Moreover, the ultra-Orthodox parties, having been spurned by Netanyahu in the past few weeks of talks, would likely not have allied with him cheaply, and would not easily accept the idea of mandatory national service for their young males — a demand that has been emphatically advanced by Lapid and Bennett, and that has wide public support.
Still, Shas’s Eli Yishai was reported in the ultra-Orthodox media to have been consulting with the party’s spiritual leader Rabbi Ovadia Yosef Wednesday over the possibility of joining the coalition.
Earlier this week, Lapid rejected Likud’s suggested power-sharing deal for the education portfolio — the key obstacle to a coalition deal. Likud was determined to see Sa’ar maintain his position, while Yesh Atid insisted the post go to Piron.
“The coalition crisis that we are witnessing now is not merely a battle over ministerial portfolios. Yesh Atid’s insistence on receiving the Education Ministry stems from the fact that the path toward changing Israeli society lies there,” Yesh Atid said in a statement. “Yesh Atid asked for the public’s trust in order to battle not just for [a reduction in] the size of the government and equal share of the burden, but also for education and Israeli society’s future. Yair Lapid will not back down on his principles, even it means he has to sit in the opposition.”
“Education is at our core,” Yesh Atid MK Meir Cohen told Israel Radio. “It’s up to the prime minister to decide whether to give it to us or face new elections.”
The first-time MK said Yesh Atid wanted control of the Education Ministry because of its importance in shaping Israeli society, and charged that Likud only cared about the post because it ensured the party could maintain its influence over the ultra-Orthodox public by controlling the purse strings that fund Haredi educational institutions.
“We plan to introduce greater transparency to the budget, which discriminates between sectors [of Israeli society],” said Cohen, himself a former school principal.
Shortly after reports of Likud’s ultimatum began to circulate, Bennett posted a message on Facebook reading: “My friends in the Likud: forget about it. This is not the way. There are gaps. We need to talk and compromise, all of us, until a new government is formed. There is a state to worry about.”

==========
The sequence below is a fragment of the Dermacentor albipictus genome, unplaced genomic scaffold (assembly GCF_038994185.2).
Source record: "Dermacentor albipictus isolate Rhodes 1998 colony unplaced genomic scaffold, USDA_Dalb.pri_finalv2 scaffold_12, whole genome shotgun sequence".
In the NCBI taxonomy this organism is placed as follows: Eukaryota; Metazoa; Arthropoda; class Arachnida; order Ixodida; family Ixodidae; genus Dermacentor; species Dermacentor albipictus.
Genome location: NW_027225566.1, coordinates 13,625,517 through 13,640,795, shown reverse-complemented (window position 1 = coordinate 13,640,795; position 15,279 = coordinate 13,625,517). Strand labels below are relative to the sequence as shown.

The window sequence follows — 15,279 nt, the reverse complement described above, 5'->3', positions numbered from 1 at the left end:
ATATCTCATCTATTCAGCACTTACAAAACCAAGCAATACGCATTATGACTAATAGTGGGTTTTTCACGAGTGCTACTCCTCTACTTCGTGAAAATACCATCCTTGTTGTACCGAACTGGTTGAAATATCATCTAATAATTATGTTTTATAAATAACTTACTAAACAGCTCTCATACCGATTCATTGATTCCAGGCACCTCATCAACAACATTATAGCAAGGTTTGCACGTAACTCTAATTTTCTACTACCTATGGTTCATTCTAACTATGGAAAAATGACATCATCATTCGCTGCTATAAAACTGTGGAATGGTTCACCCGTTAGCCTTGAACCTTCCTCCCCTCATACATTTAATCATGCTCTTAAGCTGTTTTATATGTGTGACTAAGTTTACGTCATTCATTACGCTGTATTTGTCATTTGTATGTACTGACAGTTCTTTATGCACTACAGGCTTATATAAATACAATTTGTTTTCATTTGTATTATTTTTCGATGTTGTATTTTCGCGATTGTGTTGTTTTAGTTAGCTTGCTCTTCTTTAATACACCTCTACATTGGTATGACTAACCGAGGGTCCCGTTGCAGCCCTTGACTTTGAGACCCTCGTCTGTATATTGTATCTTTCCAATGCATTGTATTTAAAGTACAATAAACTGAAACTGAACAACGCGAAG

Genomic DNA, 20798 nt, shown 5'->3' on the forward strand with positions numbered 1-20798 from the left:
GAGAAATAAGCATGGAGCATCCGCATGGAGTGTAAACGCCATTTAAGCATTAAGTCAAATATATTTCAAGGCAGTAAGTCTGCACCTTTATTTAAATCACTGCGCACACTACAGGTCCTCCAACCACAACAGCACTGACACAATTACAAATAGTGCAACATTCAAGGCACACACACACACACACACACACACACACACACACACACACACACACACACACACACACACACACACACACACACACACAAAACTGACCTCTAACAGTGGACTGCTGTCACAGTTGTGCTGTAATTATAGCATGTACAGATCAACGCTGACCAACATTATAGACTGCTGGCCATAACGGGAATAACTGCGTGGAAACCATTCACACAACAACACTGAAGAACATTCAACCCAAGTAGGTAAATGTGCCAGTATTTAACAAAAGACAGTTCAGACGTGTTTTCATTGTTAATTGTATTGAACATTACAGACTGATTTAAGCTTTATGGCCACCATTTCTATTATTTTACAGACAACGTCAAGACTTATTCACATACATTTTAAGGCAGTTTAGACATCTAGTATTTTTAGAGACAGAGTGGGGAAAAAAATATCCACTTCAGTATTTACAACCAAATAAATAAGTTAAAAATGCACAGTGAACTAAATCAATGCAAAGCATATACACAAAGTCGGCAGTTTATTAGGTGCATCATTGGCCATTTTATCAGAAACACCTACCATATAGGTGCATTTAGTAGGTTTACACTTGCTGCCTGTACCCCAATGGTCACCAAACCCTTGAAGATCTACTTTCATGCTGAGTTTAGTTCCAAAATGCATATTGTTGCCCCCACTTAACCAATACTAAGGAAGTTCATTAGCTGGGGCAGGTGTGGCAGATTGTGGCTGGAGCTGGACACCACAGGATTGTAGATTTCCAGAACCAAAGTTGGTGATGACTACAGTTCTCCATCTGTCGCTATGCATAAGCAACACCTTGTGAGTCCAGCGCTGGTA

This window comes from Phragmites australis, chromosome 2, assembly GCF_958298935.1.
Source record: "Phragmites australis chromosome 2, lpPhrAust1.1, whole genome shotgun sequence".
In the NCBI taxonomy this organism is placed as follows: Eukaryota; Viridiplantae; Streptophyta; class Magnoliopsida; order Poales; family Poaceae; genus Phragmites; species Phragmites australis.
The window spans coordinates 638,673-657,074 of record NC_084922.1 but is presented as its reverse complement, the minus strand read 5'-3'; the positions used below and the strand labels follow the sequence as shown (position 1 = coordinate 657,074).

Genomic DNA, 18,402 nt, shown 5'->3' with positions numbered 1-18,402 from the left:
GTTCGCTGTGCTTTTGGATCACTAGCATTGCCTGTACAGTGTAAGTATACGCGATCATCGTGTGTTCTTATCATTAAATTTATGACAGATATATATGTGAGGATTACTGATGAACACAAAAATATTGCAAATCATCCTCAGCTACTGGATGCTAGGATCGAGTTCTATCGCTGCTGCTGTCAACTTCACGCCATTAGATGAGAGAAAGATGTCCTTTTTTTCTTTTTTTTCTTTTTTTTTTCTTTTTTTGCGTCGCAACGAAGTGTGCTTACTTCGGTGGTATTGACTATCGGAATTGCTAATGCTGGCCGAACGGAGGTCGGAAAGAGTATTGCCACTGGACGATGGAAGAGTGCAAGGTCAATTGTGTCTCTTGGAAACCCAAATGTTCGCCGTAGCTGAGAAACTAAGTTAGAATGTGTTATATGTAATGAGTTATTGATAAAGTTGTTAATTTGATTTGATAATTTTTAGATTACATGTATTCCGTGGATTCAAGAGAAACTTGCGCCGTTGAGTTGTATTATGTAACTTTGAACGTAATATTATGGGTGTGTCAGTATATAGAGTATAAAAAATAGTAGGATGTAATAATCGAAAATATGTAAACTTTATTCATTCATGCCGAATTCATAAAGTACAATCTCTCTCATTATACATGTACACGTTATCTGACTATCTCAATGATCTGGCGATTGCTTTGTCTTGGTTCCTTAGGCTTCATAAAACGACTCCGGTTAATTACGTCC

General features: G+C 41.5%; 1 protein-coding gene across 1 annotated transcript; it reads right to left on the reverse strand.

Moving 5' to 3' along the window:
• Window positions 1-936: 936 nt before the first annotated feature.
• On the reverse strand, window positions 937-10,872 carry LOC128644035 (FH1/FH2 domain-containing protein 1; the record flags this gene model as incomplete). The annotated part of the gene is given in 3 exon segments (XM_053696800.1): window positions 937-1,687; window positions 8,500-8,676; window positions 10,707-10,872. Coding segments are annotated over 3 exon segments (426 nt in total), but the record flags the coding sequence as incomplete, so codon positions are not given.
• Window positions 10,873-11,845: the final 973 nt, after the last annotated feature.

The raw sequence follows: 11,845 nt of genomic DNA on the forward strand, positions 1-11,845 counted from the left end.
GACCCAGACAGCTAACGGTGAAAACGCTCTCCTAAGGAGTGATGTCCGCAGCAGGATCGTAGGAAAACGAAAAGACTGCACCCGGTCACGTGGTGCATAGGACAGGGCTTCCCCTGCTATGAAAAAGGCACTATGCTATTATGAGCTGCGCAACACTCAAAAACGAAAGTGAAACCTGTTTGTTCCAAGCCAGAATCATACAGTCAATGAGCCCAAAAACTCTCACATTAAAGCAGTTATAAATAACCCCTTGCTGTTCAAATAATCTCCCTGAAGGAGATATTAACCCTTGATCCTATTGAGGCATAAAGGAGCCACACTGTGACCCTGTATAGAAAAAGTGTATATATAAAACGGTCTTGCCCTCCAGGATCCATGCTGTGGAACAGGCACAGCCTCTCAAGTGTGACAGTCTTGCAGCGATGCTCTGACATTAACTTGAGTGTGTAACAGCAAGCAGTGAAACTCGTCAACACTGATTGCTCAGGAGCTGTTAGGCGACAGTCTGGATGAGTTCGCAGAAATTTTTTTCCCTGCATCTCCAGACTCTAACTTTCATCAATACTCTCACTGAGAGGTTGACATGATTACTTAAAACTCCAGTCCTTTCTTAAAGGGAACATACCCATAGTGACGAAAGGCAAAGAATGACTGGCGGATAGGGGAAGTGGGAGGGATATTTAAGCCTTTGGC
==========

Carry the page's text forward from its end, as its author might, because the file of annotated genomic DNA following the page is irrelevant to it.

Netanyahu met in secret with Bennett for several hours Tuesday night. During the meeting, Bennett repeatedly called Lapid in an effort to bridge the differences between the two leaders, but with no success.
Likud, Yesh Atid and Jewish Home were also battling over control of the powerful Knesset Finance Committee, with Jewish Home reportedly winning the battle to chair the panel under the final compromise.
Likud-Beytenu, Yesh Atid and Jewish Home agreed on Monday to shrink the Cabinet to 20 ministers plus the prime minister, down from 30 in the last government. The issue had been a central demand of the Yesh Atid party, which had wanted a cap of 18 ministers.
They also reportedly agreed to raise the threshold for Knesset representation from 2% to 4% from the next elections, a move that could dramatically reduce the number of parties making it into parliament.
The reduction in the size of the Cabinet marks a significant achievement for Lapid, who argued that a lean government would set the right example for Israel as it faces budget cuts in a challenging economic environment.
The smaller cabinet will complicate Netanyahu’s difficulties within his own Likud, where too many outgoing ministers and rising political players are competing for too few cabinet seats. Danny Danon and Tzipi Hotovely, two younger politicians who did well in the Likud party primaries, have been publicly advancing their own claims, but are seen as unlikely to make it into the cabinet. And there may simply not be enough jobs for all outgoing Likud ministers such as Silvan Shalom, Yisrael Katz, Gilad Erdan, Yuval Steinitz and Limor Livnat.
Media reports Wednesday evening suggested bitter internal fighting in the Likud over the relative paucity of the party’s ministerial options.